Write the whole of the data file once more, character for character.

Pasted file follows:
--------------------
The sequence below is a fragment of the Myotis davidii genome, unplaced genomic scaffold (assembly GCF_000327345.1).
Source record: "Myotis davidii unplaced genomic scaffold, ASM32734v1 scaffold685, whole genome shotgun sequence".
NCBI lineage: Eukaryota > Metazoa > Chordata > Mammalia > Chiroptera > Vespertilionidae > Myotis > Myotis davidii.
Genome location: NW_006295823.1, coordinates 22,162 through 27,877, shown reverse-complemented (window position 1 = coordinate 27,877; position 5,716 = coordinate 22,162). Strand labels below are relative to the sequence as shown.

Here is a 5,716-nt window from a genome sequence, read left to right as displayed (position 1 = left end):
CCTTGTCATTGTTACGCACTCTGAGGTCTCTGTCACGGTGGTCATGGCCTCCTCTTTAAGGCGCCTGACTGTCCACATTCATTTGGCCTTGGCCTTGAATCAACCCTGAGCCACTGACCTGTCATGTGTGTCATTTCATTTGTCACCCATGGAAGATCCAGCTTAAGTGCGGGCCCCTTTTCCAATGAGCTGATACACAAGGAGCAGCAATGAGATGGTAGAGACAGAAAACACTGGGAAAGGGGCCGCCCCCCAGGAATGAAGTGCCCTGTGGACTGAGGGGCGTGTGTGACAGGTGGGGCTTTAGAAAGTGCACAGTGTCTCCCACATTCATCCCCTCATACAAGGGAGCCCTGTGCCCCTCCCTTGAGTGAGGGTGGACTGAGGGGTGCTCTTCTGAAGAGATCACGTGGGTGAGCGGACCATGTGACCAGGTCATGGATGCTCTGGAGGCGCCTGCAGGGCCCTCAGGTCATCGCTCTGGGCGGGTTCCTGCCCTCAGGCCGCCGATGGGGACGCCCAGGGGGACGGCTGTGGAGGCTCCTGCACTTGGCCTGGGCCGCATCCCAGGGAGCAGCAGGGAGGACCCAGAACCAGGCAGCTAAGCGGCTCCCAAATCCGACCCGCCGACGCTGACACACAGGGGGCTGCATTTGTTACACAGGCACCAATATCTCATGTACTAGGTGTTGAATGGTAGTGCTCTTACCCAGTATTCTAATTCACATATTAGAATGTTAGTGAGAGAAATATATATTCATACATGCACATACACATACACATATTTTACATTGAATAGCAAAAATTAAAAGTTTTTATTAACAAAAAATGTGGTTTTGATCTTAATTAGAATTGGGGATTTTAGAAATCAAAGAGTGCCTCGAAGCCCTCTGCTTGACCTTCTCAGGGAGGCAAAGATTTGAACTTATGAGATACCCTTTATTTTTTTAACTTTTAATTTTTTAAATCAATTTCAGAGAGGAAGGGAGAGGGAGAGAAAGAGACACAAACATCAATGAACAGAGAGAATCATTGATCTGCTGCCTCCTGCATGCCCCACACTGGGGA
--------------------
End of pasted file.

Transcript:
The sequence below is a fragment of the Myotis davidii genome, unplaced genomic scaffold (assembly GCF_000327345.1).
Source record: "Myotis davidii unplaced genomic scaffold, ASM32734v1 scaffold685, whole genome shotgun sequence".
NCBI lineage: Eukaryota > Metazoa > Chordata > Mammalia > Chiroptera > Vespertilionidae > Myotis > Myotis davidii.
Genome location: NW_006295823.1, coordinates 22,162 through 27,877, shown reverse-complemented (window position 1 = coordinate 27,877; position 5,716 = coordinate 22,162). Strand labels below are relative to the sequence as shown.

Here is a 5,716-nt window from a genome sequence, read left to right as displayed (position 1 = left end):
CCTTGTCATTGTTACGCACTCTGAGGTCTCTGTCACGGTGGTCATGGCCTCCTCTTTAAGGCGCCTGACTGTCCACATTCATTTGGCCTTGGCCTTGAATCAACCCTGAGCCACTGACCTGTCATGTGTGTCATTTCATTTGTCACCCATGGAAGATCCAGCTTAAGTGCGGGCCCCTTTTCCAATGAGCTGATACACAAGGAGCAGCAATGAGATGGTAGAGACAGAAAACACTGGGAAAGGGGCCGCCCCCCAGGAATGAAGTGCCCTGTGGACTGAGGGGCGTGTGTGACAGGTGGGGCTTTAGAAAGTGCACAGTGTCTCCCACATTCATCCCCTCATACAAGGGAGCCCTGTGCCCCTCCCTTGAGTGAGGGTGGACTGAGGGGTGCTCTTCTGAAGAGATCACGTGGGTGAGCGGACCATGTGACCAGGTCATGGATGCTCTGGAGGCGCCTGCAGGGCCCTCAGGTCATCGCTCTGGGCGGGTTCCTGCCCTCAGGCCGCCGATGGGGACGCCCAGGGGGACGGCTGTGGAGGCTCCTGCACTTGGCCTGGGCCGCATCCCAGGGAGCAGCAGGGAGGACCCAGAACCAGGCAGCTAAGCGGCTCCCAAATCCGACCCGCCGACGCTGACACACAGGGGGCTGCATTTGTTACACAGGCACCAATATCTCATGTACTAGGTGTTGAATGGTAGTGCTCTTACCCAGTATTCTAATTCACATATTAGAATGTTAGTGAGAGAAATATATATTCATACATGCACATACACATACACATATTTTACATTGAATAGCAAAAATTAAAAGTTTTTATTAACAAAAAATGTGGTTTTGATCTTAATTAGAATTGGGGATTTTAGAAATCAAAGAGTGCCTCGAAGCCCTCTGCTTGACCTTCTCAGGGAGGCAAAGATTTGAACTTATGAGATACCCTTTATTTTTTTAACTTTTAATTTTTTAAATCAATTTCAGAGAGGAAGGGAGAGGGAGAGAAAGAGACACAAACATCAATGAACAGAGAGAATCATTGATCTGCTGCCTCCTGCATGCCCCACACTGGGGA